What Interns Should Expect from an Internship
What should you expect when you are hired as an Industrial-Organizational Psychology intern? While there are many different types of internship opportunities, there should be some common expectations. Below is a brief list of what an intern should expect from their engagement:
- Roles on projects may be initially limited until your experience is developed. For example, roles often include data analyses, literature reviews, note taking in meetings and focus groups, assisting in writing sections of reports, etc.
- While these roles may not appear substantive, their largest value is in being able to see and experience aspects of projects. You may not get to do everything, but you should ask questions continuously.
- It is unlikely that you will be able to see a project from start to finish unless you are there for a year or more. It is important that you ask questions to get an understanding of the entirety of the project.
- Participation in project work may be limited to one project in one area. But there are likely a full range of projects going on across a range of I-O disciplines, so make sure you talk to people on other projects about what they are doing. This will help you find your interest areas.
- There is more than one way to do most everything in I-O. Learn from as many perspectives as you can.
- Seek out advice from non I-Os in external consulting organizations. Many organizations work collaboratively across functions in management of human capital consulting, so it will help you to understand how individuals with different backgrounds conduct consulting work.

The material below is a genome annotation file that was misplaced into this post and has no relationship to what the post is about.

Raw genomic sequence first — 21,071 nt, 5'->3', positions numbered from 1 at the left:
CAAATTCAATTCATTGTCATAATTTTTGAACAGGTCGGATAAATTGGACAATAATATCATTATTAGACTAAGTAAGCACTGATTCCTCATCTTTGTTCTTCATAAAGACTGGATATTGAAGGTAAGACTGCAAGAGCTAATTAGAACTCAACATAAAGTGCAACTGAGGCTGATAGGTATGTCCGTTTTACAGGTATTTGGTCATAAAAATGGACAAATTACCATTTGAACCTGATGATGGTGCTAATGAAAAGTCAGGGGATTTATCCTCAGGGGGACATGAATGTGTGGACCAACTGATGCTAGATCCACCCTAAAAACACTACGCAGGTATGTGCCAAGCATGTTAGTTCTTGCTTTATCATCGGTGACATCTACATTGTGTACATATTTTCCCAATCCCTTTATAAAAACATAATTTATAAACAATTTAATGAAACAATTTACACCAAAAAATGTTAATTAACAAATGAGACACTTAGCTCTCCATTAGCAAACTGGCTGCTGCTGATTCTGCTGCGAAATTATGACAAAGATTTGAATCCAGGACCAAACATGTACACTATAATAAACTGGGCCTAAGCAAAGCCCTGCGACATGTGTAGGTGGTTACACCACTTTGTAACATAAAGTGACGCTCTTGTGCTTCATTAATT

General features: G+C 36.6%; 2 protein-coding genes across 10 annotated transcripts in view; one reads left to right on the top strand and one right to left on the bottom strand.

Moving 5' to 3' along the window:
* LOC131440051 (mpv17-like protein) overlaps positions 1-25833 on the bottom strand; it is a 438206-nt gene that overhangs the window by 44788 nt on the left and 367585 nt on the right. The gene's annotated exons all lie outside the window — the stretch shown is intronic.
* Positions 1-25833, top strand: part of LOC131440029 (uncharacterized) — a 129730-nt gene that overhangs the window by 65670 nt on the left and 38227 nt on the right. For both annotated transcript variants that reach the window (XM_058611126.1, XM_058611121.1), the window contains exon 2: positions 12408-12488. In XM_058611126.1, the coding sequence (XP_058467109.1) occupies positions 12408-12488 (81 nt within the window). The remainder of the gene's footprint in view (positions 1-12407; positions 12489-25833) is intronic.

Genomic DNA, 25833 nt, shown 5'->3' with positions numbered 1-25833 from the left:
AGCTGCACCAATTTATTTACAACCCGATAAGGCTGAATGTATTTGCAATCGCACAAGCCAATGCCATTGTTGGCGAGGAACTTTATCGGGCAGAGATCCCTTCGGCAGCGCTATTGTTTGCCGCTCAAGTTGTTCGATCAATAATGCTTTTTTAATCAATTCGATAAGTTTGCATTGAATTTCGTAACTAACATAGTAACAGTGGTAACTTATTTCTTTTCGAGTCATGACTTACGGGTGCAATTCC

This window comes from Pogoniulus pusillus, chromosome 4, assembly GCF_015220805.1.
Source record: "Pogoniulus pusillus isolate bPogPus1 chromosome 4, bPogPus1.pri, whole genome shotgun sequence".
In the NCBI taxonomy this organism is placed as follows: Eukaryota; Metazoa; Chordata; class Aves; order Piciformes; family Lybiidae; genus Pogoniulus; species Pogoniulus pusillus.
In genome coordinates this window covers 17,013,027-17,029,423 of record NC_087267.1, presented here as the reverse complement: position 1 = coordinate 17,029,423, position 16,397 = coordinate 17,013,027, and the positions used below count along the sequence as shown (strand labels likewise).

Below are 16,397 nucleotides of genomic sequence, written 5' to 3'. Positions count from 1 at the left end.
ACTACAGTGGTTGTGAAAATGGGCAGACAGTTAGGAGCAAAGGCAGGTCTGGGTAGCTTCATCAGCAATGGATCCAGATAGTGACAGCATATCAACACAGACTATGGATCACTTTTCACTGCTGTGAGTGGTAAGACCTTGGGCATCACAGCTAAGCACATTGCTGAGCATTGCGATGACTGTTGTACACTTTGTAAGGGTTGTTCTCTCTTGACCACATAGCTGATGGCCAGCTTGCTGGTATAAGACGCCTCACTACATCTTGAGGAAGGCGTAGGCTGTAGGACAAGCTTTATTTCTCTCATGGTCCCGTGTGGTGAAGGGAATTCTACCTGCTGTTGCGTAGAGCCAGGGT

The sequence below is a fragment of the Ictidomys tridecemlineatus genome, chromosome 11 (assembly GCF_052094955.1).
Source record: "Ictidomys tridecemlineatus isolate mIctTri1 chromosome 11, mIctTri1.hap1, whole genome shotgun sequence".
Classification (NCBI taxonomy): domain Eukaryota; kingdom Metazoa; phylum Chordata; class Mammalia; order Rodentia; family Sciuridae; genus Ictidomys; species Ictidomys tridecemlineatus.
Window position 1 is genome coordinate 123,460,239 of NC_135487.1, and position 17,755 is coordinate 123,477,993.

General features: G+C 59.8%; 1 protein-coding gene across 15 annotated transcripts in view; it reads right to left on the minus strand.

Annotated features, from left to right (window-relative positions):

- Across all types of internships, you should expect to develop several skills, including written and oral communication, problem solving, critical thinking, and interpersonal skills. You should display professionalism at all times, and behave with a high degree of personal integrity.
- It is also important to understand what the organization wants you to learn. This ranges from self-management – how to account for your time on your time sheet – to self-development – mastering specified I-O articles, techniques, and problem-solving techniques.
- The sponsoring organization may want you to experience a broad range of client service interactions, or may ask for your assistance with just one major project and/or limit your exposure to client interactions. Regardless of the role you play, it is important to pay attention to how the organization approaches and serves clients.
- Not all I-Os are good mentors. However, if the organization brought you in to be an intern it has committed to your development. Thus talk with the internship manager to find a better fit if one person is not providing the experience you need or want.
- You should have a working knowledge of standard business software for word processing, databases, and presentations. It is helpful to know statistical analysis software.
- Learn the sponsoring organization’s expectations in terms of working hours and attire.
In advance of the internship, try to learn the sponsoring organization’s niche – for example, does the external consulting organization work with private sector or public sector clients? If the internship is internal to an organization’s HR department, what are the primary services that the department is responsible for? What is the mission of the government agency?
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